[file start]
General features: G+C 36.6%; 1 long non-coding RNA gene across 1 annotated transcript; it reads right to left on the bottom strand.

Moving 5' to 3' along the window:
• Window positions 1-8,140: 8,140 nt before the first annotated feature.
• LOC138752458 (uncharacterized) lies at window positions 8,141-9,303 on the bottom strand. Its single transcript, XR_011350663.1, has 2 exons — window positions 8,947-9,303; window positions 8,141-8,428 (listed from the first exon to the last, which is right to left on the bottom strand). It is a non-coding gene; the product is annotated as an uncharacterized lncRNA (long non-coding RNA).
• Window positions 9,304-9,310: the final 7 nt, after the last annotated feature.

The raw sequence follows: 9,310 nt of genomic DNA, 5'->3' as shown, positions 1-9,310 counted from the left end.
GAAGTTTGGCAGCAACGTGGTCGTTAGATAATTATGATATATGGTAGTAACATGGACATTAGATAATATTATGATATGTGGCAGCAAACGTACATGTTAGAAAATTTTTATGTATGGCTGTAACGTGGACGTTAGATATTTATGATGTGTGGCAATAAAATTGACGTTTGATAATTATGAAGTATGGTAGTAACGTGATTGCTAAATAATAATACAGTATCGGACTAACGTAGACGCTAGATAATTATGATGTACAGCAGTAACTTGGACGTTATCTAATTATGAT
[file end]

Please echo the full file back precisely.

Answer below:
General features: G+C 36.6%; 1 long non-coding RNA gene across 1 annotated transcript; it reads right to left on the bottom strand.

Moving 5' to 3' along the window:
• Window positions 1-8,140: 8,140 nt before the first annotated feature.
• LOC138752458 (uncharacterized) lies at window positions 8,141-9,303 on the bottom strand. Its single transcript, XR_011350663.1, has 2 exons — window positions 8,947-9,303; window positions 8,141-8,428 (listed from the first exon to the last, which is right to left on the bottom strand). It is a non-coding gene; the product is annotated as an uncharacterized lncRNA (long non-coding RNA).
• Window positions 9,304-9,310: the final 7 nt, after the last annotated feature.

The raw sequence follows: 9,310 nt of genomic DNA, 5'->3' as shown, positions 1-9,310 counted from the left end.
GAAGTTTGGCAGCAACGTGGTCGTTAGATAATTATGATATATGGTAGTAACATGGACATTAGATAATATTATGATATGTGGCAGCAAACGTACATGTTAGAAAATTTTTATGTATGGCTGTAACGTGGACGTTAGATATTTATGATGTGTGGCAATAAAATTGACGTTTGATAATTATGAAGTATGGTAGTAACGTGATTGCTAAATAATAATACAGTATCGGACTAACGTAGACGCTAGATAATTATGATGTACAGCAGTAACTTGGACGTTATCTAATTATGAT